Freedom 55's product line consists of the following: mortgages,visas,line of credits,life insurance, benefits, disability ins., annuities, bank accounts, gics, RRSP, RESP, retirement plannin, estate planning, investments, and much much more.... Basically, what they dont do, is trade on the stock market, and provide, home/vehicle insurance.
Investors Group Is canada's largest investment/insurance company. Freedom 55 is a sister company of IG and quite a bit smaller. One thing IG does that Freedom 55 doesn't is Trade in the stock market. Now as a financial advisor, you do not do the trading yourself. You have mutiple specialists that advise the client on his/her options.
Besides the size, the two companies are almost the same. If it is a career that you want to pursue, get interviews with both companies, and make your desicion from your findings there.

It is a very hard career, but can be very prosperous, for the right person.
Newbie
Mar 30, 2007
15 posts
Mississauga
If you are comfortable with cold calling or door knocking and are not afraid of rejection you should consider Edward Jones. They pay for all of your licenses, they have the reputation for the best training and best of all they pay you a small sallary for the first 18 moths. Then you have the Bank Brokerages like RBC DS, BMO Nesbitt Burns, TD Waterhouse, CIBC Wood Gundy and Scotia Mc Leod. All of the have a training program for new advisors and most of them support you throughout the first year. But be ready for steep quotas and you'll be on the GRID. Be prepared to bring in 5 Mill new assets /per year.
EJ is more flexible on quotas. The best way for you would be start as an associate for some experienced advisor who would mentor you and eventualy pass you his book of business (once he retires).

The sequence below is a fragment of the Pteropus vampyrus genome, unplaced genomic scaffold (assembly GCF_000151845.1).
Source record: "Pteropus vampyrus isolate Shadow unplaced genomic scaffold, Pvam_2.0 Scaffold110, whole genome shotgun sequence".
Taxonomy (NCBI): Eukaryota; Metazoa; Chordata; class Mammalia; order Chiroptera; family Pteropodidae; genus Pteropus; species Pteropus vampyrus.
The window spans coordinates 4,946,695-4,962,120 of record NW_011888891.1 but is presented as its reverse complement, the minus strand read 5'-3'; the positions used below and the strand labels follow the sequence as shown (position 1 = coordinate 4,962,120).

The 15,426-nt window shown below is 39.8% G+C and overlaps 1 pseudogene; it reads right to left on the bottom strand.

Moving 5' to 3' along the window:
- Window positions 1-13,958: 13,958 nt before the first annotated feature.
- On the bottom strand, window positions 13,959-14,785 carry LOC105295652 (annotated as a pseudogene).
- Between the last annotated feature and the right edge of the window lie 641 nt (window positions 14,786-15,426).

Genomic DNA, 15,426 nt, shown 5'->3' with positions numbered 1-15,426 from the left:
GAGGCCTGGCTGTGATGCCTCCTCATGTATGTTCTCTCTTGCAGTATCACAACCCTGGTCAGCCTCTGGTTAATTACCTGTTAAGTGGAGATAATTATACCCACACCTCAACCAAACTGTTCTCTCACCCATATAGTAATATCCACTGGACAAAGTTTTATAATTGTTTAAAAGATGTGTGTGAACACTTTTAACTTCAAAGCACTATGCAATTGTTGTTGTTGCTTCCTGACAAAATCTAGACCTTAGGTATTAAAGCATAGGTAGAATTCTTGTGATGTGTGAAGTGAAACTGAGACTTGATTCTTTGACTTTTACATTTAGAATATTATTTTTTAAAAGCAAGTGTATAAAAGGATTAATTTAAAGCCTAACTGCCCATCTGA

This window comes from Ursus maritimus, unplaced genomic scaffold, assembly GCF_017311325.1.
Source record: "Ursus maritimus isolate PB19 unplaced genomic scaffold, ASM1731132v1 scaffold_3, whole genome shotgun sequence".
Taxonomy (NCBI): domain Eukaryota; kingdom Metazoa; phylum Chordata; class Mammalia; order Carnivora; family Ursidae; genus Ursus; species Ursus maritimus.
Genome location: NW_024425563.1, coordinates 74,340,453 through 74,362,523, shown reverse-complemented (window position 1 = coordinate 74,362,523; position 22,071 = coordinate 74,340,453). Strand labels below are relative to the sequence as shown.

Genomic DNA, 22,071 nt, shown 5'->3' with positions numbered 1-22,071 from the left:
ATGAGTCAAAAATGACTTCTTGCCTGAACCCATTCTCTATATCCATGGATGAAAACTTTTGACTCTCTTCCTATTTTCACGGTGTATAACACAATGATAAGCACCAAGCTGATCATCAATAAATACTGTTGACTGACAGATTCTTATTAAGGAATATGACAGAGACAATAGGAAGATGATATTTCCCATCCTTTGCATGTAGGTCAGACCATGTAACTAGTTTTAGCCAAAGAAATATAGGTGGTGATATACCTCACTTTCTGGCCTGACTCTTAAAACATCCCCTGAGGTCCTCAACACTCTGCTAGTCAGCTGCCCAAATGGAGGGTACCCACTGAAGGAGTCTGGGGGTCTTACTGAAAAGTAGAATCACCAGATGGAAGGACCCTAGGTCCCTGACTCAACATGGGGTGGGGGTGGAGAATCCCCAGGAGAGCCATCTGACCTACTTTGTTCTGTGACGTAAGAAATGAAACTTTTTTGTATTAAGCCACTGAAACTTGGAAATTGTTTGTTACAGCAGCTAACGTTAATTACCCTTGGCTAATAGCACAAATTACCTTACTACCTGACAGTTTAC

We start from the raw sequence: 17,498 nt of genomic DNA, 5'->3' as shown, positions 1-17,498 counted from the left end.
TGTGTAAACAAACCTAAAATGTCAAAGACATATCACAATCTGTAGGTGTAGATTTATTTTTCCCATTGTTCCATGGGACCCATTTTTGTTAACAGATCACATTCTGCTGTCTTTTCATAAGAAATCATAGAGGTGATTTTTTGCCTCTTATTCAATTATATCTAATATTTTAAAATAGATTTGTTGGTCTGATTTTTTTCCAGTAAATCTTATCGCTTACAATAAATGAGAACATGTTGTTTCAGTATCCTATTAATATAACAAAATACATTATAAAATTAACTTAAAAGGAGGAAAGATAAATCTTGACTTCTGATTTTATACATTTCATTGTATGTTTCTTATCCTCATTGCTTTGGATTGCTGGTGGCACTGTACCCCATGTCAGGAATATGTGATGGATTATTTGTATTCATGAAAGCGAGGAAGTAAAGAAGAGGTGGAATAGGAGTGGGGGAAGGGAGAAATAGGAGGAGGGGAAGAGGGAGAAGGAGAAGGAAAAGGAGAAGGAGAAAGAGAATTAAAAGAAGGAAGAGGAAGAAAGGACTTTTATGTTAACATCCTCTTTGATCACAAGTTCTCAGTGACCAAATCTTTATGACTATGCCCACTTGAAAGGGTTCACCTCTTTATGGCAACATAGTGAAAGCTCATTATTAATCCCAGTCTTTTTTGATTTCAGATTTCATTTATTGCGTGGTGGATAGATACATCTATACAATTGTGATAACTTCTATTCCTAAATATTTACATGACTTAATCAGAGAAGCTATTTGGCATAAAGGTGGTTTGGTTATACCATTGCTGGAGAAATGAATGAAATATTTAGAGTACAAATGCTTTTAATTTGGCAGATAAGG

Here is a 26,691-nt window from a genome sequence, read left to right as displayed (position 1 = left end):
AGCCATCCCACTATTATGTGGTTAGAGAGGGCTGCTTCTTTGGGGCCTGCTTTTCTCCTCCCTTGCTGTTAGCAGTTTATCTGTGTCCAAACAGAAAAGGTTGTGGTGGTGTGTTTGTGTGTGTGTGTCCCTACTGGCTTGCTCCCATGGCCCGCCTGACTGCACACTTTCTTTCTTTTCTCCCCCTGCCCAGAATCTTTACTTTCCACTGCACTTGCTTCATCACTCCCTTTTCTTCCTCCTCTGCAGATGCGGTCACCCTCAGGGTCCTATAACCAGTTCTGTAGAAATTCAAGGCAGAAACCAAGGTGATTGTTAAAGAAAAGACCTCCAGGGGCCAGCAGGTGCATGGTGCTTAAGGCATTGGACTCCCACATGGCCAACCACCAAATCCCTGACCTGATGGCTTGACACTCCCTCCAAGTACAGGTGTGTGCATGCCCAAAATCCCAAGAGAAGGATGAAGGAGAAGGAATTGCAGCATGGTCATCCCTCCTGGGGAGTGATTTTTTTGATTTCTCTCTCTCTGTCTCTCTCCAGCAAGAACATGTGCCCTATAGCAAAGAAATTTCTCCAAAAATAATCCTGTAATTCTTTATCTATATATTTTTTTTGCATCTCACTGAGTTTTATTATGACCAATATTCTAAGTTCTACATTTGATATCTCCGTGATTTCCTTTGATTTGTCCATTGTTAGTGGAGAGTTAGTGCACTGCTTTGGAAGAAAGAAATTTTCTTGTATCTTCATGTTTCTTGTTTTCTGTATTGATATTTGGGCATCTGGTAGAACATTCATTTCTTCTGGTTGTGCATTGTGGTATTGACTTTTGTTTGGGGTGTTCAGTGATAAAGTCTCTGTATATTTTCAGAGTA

Another way to break into the industry is go for a salaried FA position with the major banks (not their brokerage arm). BMO has a Financial Planner position with base $40K plus bonuses/commision - you work from the branch with HNW clients. You still have to work hard but you've got access to customers - much easier then cold calls (especialy after the DO NOT CALL REGISTRY). RBC also has a Financial Planner position - base pay cca $50K + bonus/comm. They do investments + MTG as opossed to BMO planners and TD planners who only do investments.
To start as a Financial Planners with the banks will be challenging since you have no experience so you may want to start as a Financial Advisor or Account manager and work your way up and this way you get some experience under your belt and more importantly get to know some good High Net worth clients who can follow you if they like you. (then switch to commision/ fee based work )
If you are or look too young that may work against you if you want start to work through F55, IG , EJ or ... .. just think about it if you would be 50 - 60 Yrs old and have 100 -500 K in investments or bank account would you give it to a young kid who just cold called you or knocked on your door? If you have good contacts and know people who would hand you over 100 K or more
then you will do great and the sky is the limit otherwise be ready for an uphill
battle.
Whatever you choose - do it from your heart
GOOD LUCK.
Deal Addict
User avatar
Mar 29, 2008
2628 posts
167 upvotes
edward jones is a good idea. no experience required, they pay for you to study and get licensed, and you get paid a salary for a little while once you are licensed (though eventually it's commission only)...
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Jun 11, 2001
7701 posts
322 upvotes
I personally don't trust my investing with them (get certified too quickly and just try to cross sell products), BUT my bros GF decided to quit pharmacy and she works for Freedom55. I think she is one of the top sellers in Canada now or top 2% or something like that. Yeah, let's just say her income is quite rediculous. -sg
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Aug 19, 2009
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Toronto
There is a catch with EJ though. What they will not tell you untill the later stage of the interview process is that you will be asked to sign a contract with a pay-back clause that require you to pay back as much as $73K if you leave the company within three years!
Newbie
Aug 11, 2009
41 posts
1 upvote
Richmond
Moosy wrote:
Aug 20th, 2009 10:03 pm
There is a catch with EJ though. What they will not tell you untill the later stage of the interview process is that you will be asked to sign a contract with a pay-back clause that require you to pay back as much as $73K if you leave the company within three years!

Well, is that true? I just got an interview with them.